amended complaint. On November 22, 2017, the parties stipulated that the cross-motion to
amend be granted as unopposed, and that the pending motion to dismiss be decided as to
the amended complaint without further briefing. ECF No. 37.
Federal Rule of Civil Procedure 12(b)(6) provides for the dismissal of a complaint,
in whole or in part, if the plaintiff fails to state a claim upon which relief can be granted.
The moving party bears the burden of showing that no claim has been stated. Hedges v.
United States, 404 F.3d 744, 750 (3d Cir. 2005). In deciding a motion to dismiss under
Rule 12(b)(6), a court must take all allegations in the complaint as true and view them in
the light most favorable to the plaintiff. See Warth v. Seldin, 422 U.S. 490, 501 (1975);
Trump Hotels & Casino Resorts, Inc. v. Mirage Resorts Inc., 140 F.3d 478, 483 (3d Cir.
Although a complaint need not contain detailed factual allegations, “a plaintiff’s
obligation to provide the ‘grounds’ of his ‘entitlement to relief’ requires more than labels
and conclusions, and a formulaic recitation of the elements of a cause of action will not
do.” Bell Atl. Corp. v. Twombly, 550 U.S. 544, 555 (2007). Thus, the factual allegations
must be sufficient to raise a plaintiff’s right to relief above a speculative level, such that it
is “plausible on its face.” See id. at 570; see also Umland v. PLANCO Fin. Serv., Inc., 542
F.3d 59, 64 (3d Cir. 2008). A claim has “facial plausibility when the plaintiff pleads factual
content that allows the court to draw the reasonable inference that the defendant is liable
for the misconduct alleged.” Ashcroft v. Iqbal, 129 S.Ct. 1937, 1949 (2009) (citing
Twombly, 550 U.S. at 556). While “[t]he plausibility standard is not akin to a ‘probability
requirement’ . . . it asks for more than a sheer possibility.” Iqbal, 129 S.Ct. at 1949 (2009).
The parties dispute which state’s law applies to Plaintiffs’ tort claims. A federal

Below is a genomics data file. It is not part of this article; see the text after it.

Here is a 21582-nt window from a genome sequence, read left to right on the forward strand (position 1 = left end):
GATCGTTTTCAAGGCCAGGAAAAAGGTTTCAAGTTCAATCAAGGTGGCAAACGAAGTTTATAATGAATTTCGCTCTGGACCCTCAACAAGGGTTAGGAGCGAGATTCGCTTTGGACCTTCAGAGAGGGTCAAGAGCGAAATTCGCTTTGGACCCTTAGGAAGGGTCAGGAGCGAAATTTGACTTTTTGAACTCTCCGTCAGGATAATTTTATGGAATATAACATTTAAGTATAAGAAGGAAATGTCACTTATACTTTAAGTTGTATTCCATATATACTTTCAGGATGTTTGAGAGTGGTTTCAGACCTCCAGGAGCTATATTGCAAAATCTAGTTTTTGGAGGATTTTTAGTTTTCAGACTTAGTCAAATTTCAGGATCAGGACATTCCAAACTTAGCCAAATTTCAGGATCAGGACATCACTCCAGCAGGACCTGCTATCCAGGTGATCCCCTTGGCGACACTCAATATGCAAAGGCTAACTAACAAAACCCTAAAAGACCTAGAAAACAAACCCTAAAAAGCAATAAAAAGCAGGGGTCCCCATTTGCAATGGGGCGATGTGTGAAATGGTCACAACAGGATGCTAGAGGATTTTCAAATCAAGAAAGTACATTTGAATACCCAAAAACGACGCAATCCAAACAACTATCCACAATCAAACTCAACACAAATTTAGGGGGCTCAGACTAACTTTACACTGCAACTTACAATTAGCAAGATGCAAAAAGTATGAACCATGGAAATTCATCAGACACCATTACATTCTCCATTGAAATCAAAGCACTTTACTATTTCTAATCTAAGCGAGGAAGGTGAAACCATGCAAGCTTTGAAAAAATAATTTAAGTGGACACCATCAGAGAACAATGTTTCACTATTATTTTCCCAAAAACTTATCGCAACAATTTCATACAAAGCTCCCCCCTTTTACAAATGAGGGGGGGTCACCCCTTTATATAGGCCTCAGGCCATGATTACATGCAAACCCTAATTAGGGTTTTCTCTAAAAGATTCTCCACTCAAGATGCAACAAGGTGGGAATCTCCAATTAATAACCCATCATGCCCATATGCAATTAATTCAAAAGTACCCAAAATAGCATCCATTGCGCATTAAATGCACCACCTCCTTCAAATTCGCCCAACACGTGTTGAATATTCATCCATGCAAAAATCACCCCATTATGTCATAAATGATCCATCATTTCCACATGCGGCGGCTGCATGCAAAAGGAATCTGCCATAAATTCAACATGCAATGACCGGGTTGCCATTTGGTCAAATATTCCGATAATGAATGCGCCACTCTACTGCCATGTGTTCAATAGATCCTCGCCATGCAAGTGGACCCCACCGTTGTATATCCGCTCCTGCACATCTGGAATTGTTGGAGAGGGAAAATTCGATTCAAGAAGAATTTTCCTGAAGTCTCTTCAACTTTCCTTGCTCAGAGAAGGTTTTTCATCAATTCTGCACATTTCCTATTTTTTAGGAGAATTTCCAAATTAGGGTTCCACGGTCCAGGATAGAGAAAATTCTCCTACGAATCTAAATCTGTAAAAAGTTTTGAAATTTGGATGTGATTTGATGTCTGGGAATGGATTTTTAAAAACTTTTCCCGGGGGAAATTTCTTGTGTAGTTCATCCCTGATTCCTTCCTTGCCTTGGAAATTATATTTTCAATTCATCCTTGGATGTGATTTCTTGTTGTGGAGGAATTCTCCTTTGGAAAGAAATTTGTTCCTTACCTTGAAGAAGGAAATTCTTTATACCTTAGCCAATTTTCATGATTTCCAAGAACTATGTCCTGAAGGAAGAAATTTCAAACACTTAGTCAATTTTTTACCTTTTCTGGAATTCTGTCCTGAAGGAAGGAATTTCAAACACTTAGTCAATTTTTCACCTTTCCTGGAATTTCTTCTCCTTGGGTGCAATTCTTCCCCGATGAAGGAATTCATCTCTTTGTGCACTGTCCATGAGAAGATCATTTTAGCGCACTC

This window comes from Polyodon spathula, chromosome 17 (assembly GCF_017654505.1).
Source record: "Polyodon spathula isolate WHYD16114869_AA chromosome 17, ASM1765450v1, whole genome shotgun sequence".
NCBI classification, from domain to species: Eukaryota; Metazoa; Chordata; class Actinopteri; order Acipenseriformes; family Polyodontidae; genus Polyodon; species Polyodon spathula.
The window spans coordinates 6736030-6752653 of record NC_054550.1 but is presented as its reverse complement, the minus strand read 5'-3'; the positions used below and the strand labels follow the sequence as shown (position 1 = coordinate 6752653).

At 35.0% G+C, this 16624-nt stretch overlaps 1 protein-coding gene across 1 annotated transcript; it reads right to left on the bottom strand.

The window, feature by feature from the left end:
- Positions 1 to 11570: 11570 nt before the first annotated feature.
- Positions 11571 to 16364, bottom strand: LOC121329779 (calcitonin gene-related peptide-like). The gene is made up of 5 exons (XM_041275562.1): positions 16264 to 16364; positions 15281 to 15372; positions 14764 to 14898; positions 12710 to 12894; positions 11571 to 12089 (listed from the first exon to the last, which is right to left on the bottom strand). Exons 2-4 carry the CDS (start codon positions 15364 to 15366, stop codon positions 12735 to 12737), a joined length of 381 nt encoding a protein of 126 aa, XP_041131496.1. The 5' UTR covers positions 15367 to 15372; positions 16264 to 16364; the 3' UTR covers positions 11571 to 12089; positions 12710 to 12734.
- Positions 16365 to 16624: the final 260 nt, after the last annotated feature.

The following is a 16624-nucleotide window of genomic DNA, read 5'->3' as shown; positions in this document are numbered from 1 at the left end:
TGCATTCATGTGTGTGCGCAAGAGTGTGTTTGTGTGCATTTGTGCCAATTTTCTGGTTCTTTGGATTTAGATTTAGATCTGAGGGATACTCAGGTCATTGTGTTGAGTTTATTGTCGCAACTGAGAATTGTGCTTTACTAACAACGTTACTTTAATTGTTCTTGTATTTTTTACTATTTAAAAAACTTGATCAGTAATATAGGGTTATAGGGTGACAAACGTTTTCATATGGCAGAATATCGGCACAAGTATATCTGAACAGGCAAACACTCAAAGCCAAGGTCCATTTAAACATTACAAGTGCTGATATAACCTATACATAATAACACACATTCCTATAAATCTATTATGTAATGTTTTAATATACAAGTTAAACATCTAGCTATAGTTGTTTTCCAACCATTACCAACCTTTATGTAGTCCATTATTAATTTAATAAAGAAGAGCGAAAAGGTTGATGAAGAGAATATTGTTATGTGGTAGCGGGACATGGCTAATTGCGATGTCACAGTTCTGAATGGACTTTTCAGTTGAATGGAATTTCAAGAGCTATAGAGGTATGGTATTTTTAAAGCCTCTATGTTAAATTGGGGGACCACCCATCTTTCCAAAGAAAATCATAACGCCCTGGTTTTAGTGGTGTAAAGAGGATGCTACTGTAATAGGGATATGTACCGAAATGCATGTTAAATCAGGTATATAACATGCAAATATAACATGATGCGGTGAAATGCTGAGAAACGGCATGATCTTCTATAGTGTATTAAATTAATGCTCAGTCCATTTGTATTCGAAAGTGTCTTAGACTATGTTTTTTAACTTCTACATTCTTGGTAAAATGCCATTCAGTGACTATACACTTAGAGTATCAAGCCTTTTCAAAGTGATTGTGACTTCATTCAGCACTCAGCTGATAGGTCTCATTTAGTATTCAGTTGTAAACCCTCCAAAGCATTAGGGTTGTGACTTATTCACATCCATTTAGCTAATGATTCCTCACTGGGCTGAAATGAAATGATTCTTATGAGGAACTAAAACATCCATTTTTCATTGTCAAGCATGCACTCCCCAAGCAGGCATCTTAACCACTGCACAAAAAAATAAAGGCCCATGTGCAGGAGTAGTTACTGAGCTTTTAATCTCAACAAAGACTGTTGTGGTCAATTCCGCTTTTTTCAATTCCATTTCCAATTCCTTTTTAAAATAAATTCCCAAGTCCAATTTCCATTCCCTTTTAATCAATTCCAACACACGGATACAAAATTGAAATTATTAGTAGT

court sitting in diversity jurisdiction must apply the forum state’s choice-of-law rules.
Curtiss-Wright Corp. v. Rodney Hunt Co., Inc., 1 F.Supp.3d 277, 283 (D.N.J. 2014). The
contracts between Plaintiffs and Defendant Eastern Distributors specify New York as the
choice of law,2 but that provision does not govern tort claims against Coca-Cola, which did
not contract directly with Plaintiffs. The Court need not conduct an extended choice-oflaw analysis in this case because the relevant areas of New York and New Jersey law do
not conflict. Accordingly, the Court will apply the law of New Jersey, the forum state. Id.;
Rowe v. Hoffman-La Roche, 917 A.2d 767, 771 (N.J. 2007).
A. Civil Conspiracy (Count 5)
Count 5 of the amended complaint adds a claim for civil conspiracy against Eastern
and Coca-Cola. Plaintiff claims that “Eastern and Coca-Cola both agreed to and engage in
[sic] the conspiracy to fraudulent [sic] induce Plaintiffs, with knowledge that the oral
representations made to Plaintiffs were false and with the intent that Plaintiffs rely on the
false representations to Plaintiffs [sic] detriment.” Am. Compl. p. 17. Coca-Cola argues
that Count 5 fails to satisfy the requirement of Rule 9(b) that all claims based on fraud be
plead with particularity. See In re. Ins. Brokerage Antitrust Litig., 618 F.3d 300, 347-48
(3d Cir. 2010). The Court agrees. “Pursuant to Rule 9(b), a plaintiff alleging fraud must
state the circumstances of the alleged fraud with sufficient particularity to place the
defendant on notice of the precise misconduct with which [it is] charged.” Frederico v.
Home Depot, 507 F.3d 188, 200 (3d Cir. 2007) (citations omitted). This heightened
pleading standard applies to claims of conspiracy to defraud. In Re. Ins. Brokerage
Antitrust Litig., 618 F.3d at 347-48. The amended complaint fails to cite any facts